March 6, 2008 -- It seems that when half of a couple has cancer, the wife feels more strain than the husband, a study shows.
The researchers from the University of Pennsylvania School of Medicine and the Netherlands' University Medical Center Groningen pooled data from 43 studies around the world that looked at how couples dealt with the stress of cancer.
The data included studies spanning 25 years, from 1980 to 2005.
"Breast cancer patients are going to be, on average, more distressed than their husbands; but the wives of prostate cancer patients are going to be, on average, more distressed than their husbands," says study researcher Mariet Hagedoorn in a news release.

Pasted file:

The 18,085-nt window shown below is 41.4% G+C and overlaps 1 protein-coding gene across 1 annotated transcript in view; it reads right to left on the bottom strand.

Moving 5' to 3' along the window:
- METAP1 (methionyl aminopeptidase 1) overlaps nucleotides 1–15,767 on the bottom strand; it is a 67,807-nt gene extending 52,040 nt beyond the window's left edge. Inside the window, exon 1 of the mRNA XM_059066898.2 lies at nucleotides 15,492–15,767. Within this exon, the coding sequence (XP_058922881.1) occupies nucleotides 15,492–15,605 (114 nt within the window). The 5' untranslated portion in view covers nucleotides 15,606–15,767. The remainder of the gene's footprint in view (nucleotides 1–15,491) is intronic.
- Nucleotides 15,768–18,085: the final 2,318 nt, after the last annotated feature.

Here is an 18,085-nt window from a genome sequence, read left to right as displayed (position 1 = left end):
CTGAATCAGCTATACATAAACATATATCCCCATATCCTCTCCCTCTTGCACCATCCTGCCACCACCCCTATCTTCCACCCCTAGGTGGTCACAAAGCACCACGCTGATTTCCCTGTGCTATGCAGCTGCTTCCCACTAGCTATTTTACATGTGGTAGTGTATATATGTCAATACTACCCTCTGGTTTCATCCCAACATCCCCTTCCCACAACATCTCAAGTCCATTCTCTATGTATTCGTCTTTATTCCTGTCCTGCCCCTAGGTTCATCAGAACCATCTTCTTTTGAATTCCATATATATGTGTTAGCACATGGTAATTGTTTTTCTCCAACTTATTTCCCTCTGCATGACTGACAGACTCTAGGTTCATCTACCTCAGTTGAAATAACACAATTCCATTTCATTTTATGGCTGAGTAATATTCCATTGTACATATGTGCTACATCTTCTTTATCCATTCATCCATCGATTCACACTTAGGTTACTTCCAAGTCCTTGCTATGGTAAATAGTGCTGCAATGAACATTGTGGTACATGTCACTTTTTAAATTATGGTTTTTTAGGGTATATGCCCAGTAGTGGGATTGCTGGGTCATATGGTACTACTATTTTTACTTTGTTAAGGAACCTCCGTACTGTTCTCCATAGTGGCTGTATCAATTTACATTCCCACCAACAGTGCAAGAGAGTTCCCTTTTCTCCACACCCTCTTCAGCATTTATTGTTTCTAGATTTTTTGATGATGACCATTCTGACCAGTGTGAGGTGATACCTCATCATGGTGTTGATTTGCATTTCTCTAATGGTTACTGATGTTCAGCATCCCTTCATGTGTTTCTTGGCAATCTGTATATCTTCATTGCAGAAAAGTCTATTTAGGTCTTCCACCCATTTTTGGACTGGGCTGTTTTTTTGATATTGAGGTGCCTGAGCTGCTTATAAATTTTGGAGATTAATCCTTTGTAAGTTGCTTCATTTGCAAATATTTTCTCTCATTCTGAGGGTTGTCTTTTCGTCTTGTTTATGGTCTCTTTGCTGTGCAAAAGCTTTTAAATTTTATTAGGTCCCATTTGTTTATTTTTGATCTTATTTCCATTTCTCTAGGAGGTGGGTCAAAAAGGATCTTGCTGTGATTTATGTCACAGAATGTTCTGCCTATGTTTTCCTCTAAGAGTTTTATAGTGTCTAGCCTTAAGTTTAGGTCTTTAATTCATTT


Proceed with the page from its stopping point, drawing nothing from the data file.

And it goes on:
The findings could lead to a shifting awareness of the emotional state of the caregiver or spouse of the cancer patient.
When it came to looking at past studies, the researchers noticed several inconsistent findings "because the patient was the focus, not the partner," says researcher James C. Coyne in a news release. "It is the gender that matters."
The study also found that to some degree cancer affects the couple as a unit, with partners relying deeply on each other for support and decision-making.
While a couple coping with cancer certainly goes through stress, the study shows the stress level was elevated only to a modest degree.
The research appears in the latest edition of Psychological Bulletin.